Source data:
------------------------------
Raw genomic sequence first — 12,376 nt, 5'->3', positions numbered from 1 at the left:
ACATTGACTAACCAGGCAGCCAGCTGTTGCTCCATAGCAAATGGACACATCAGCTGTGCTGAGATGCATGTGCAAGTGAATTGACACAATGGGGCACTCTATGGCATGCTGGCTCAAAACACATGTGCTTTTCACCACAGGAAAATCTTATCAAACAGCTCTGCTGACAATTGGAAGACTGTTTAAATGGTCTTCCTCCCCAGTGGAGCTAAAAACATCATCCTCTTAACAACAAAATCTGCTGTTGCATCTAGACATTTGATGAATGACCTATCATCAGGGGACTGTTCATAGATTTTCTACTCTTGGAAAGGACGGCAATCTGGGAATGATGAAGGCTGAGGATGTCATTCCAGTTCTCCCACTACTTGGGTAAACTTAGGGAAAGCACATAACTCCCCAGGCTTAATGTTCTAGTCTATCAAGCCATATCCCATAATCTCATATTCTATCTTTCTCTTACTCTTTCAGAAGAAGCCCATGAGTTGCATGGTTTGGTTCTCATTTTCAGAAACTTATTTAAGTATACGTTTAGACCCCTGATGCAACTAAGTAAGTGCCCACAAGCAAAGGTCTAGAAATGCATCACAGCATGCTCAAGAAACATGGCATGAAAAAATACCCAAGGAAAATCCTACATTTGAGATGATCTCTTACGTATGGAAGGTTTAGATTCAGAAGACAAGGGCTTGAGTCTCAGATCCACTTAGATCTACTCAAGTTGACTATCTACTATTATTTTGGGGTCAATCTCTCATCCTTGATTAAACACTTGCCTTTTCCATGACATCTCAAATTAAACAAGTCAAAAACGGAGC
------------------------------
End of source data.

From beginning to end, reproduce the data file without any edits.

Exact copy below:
Raw genomic sequence first — 12,376 nt, 5'->3', positions numbered from 1 at the left:
ACATTGACTAACCAGGCAGCCAGCTGTTGCTCCATAGCAAATGGACACATCAGCTGTGCTGAGATGCATGTGCAAGTGAATTGACACAATGGGGCACTCTATGGCATGCTGGCTCAAAACACATGTGCTTTTCACCACAGGAAAATCTTATCAAACAGCTCTGCTGACAATTGGAAGACTGTTTAAATGGTCTTCCTCCCCAGTGGAGCTAAAAACATCATCCTCTTAACAACAAAATCTGCTGTTGCATCTAGACATTTGATGAATGACCTATCATCAGGGGACTGTTCATAGATTTTCTACTCTTGGAAAGGACGGCAATCTGGGAATGATGAAGGCTGAGGATGTCATTCCAGTTCTCCCACTACTTGGGTAAACTTAGGGAAAGCACATAACTCCCCAGGCTTAATGTTCTAGTCTATCAAGCCATATCCCATAATCTCATATTCTATCTTTCTCTTACTCTTTCAGAAGAAGCCCATGAGTTGCATGGTTTGGTTCTCATTTTCAGAAACTTATTTAAGTATACGTTTAGACCCCTGATGCAACTAAGTAAGTGCCCACAAGCAAAGGTCTAGAAATGCATCACAGCATGCTCAAGAAACATGGCATGAAAAAATACCCAAGGAAAATCCTACATTTGAGATGATCTCTTACGTATGGAAGGTTTAGATTCAGAAGACAAGGGCTTGAGTCTCAGATCCACTTAGATCTACTCAAGTTGACTATCTACTATTATTTTGGGGTCAATCTCTCATCCTTGATTAAACACTTGCCTTTTCCATGACATCTCAAATTAAACAAGTCAAAAACGGAGC